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Process Oriented Guided Inquiry Learning (POGIL) is a student-centered, group-learning instructional strategy and philosophy developed through research on how students learn best. POGIL was devised in 1994 to better teach general chemistry. Today, POGIL is implemented in a wide range of subjects in more than 1,000 American high schools and colleges.[1]


There are two crucial aspects to the design of a POGIL activity. First, sufficient appropriate information must be provided for the initial "Exploration" so that students are able to develop the desired concepts. Second, the guiding questions must be sequenced in a carefully constructed manner so that not only do students reach the appropriate conclusion, but at the same time various process and learning skills are implemented and developed.

Typically the first few questions build on students' prior knowledge and direct attention to the information provided by the model. This is followed by questions designed to help promote the recognitions of relationships and patterns in the data, leading toward some concept development. The final questions may involve applying the concepts to new situations and generalizing students' new knowledge and understanding. Thus, POGIL activities follow the structure of the learning cycle of exploration, concept invention and application, and has a strong basis in constructivism.[2]

Classroom implementation[edit]

Students in a POGIL classroom may work in small groups of three or four to tackle a specifically designed activity. Each student is assigned a role, such as a task manager, recorder, spokesperson or reflector. The instructor acts as a facilitator who listens to the discussions between students, intervening at appropriate times to help facilitate student learning. In their groups, students may discuss and analyze problems and their answers to questions that are crafted to help lead them to consider the general ideas in question and to construct their own understanding of important concepts. As they formulate their ideas, they may share their understanding and discoveries with other groups.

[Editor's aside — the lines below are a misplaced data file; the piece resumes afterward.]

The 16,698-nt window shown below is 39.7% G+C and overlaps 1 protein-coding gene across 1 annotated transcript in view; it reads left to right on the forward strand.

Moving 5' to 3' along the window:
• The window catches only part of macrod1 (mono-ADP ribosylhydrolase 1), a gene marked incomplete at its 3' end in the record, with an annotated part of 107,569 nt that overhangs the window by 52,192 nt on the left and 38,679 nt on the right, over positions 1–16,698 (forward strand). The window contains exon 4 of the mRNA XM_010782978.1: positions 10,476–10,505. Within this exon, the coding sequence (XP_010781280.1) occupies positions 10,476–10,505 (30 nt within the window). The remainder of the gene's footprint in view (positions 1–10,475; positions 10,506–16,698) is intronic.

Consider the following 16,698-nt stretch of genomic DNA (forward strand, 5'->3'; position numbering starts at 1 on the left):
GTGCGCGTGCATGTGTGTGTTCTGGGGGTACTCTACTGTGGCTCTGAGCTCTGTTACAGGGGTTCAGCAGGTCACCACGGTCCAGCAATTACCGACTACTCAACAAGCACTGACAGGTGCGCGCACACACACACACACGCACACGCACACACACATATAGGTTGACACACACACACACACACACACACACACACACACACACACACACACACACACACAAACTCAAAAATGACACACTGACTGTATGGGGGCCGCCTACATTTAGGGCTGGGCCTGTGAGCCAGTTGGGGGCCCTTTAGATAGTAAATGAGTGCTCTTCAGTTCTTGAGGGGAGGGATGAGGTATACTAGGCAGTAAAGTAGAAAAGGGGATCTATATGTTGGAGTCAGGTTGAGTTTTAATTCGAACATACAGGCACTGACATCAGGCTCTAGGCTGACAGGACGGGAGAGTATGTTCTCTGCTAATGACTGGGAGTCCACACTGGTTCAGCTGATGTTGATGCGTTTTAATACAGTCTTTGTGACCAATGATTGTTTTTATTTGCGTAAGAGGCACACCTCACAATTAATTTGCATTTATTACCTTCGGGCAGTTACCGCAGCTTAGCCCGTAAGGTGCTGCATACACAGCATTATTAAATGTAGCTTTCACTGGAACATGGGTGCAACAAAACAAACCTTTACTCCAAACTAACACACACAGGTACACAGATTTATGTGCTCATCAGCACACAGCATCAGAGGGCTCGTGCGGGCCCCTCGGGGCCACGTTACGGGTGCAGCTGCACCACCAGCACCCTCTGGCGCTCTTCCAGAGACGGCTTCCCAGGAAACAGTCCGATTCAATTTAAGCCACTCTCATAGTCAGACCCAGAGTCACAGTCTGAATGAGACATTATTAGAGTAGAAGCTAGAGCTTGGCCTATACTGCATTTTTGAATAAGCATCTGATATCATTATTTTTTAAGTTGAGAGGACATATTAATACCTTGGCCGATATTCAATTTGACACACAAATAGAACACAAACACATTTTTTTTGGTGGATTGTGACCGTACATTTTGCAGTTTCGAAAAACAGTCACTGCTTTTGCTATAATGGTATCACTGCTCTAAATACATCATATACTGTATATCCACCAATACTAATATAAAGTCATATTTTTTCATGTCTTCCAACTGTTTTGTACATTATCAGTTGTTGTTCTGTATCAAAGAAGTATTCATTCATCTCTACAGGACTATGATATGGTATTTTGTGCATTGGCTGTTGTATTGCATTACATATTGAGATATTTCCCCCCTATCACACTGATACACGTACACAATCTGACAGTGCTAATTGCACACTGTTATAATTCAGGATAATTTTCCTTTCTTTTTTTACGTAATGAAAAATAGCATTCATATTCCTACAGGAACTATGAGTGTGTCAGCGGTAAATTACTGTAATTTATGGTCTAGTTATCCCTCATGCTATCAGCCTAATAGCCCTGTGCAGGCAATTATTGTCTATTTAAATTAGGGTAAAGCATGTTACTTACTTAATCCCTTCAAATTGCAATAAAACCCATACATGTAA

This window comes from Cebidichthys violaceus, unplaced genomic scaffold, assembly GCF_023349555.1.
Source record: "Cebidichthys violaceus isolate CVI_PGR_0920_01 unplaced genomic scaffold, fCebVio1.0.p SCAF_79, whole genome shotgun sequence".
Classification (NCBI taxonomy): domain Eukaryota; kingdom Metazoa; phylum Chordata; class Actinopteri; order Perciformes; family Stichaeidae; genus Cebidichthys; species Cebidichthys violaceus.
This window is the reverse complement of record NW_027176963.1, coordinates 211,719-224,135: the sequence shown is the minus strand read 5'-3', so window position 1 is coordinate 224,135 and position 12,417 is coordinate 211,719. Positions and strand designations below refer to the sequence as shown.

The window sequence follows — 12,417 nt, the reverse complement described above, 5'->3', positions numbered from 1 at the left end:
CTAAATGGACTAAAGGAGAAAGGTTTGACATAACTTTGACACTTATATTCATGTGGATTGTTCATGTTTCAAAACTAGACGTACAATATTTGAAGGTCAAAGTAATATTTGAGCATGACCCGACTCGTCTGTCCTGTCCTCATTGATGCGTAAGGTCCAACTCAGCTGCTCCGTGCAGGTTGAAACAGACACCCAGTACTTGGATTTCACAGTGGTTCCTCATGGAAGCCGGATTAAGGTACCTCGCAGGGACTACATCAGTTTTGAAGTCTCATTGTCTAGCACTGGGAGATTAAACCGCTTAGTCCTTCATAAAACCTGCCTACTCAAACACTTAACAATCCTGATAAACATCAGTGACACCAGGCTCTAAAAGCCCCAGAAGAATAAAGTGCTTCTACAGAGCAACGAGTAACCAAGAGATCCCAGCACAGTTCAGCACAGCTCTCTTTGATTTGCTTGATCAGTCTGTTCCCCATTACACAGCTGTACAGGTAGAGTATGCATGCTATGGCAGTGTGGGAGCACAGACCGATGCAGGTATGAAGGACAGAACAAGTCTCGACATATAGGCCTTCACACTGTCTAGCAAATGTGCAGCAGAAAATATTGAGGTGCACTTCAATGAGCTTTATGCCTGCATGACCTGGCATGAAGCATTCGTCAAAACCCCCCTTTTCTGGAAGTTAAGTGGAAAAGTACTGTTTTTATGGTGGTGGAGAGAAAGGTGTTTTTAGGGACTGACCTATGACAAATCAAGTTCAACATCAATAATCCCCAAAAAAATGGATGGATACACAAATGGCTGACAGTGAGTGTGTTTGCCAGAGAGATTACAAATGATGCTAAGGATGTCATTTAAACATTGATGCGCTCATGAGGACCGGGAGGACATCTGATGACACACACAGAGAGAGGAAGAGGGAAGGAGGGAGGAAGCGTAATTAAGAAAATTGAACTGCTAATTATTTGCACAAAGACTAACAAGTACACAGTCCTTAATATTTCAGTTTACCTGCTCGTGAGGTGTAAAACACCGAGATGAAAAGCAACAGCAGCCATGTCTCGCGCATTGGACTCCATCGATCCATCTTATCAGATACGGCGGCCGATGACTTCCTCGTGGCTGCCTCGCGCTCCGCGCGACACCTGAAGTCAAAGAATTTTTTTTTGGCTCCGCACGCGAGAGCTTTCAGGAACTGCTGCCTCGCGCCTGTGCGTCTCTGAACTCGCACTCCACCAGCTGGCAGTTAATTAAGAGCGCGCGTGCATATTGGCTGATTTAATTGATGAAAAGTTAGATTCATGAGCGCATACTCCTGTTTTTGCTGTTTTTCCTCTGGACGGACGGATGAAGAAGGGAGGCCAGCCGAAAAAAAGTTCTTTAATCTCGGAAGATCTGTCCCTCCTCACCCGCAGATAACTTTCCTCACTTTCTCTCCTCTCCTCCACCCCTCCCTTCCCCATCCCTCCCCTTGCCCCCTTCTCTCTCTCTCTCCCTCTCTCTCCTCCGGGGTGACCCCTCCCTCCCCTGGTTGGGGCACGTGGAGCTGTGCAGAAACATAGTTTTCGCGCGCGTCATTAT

Rather than having the instructor begin class by defining terms and laying out concepts, students work actively to master material and formulate a deeper understanding of content. Built into the experience is the support of a variety of important process skills, including communication, teamwork, and critical thinking, which translates to a more complete understanding of the entire concept, and a lasting understanding of the material.

The POGIL Project[edit]

The teaching method of POGIL is supported by the POGIL Project,[3] a non-profit 501(c)3 organization based in Lancaster, PA. The POGIL Project has earned numerous grants from the National Science Foundation and other sources. The POGIL Project is based on an understanding of the important components of an effective faculty development structure. The project trains faculty to implement POGIL in their classrooms, and creates new POGIL materials through an multitude of opportunities including workshops, on-site visits, and consultancies. The project also hosts an annual POGIL National Meeting to grow and expand the POGIL community.

The current director of The POGIL Project is Rick Moog, a Professor of Chemistry at Franklin & Marshall College. Dr. Moog has used POGIL materials in his teaching since 1994, and is a co-author of POGIL materials for both general and physical chemistry.


  1. ^ Dr. Patrick Brown. "Professor authors Anatomy and Physiology textbook". News. East Tennessee State University. Retrieved 9 September 2015.
  2. ^ Thea Vanags, Kristen Pammer, and Jay Brinker (20 July 2012). "Process-oriented guided-inquiry learning improves long-term retention of information". How We Teach. American Physiological Society. Retrieved 1 September 2013.CS1 maint: Multiple names: authors list (link)
  3. ^ "How to Use Process-Oriented Guided Inquiry Learning". Science Education Resource Center. Pedagogies of Engagement: Resource Collections. Retrieved 4 October 2017.

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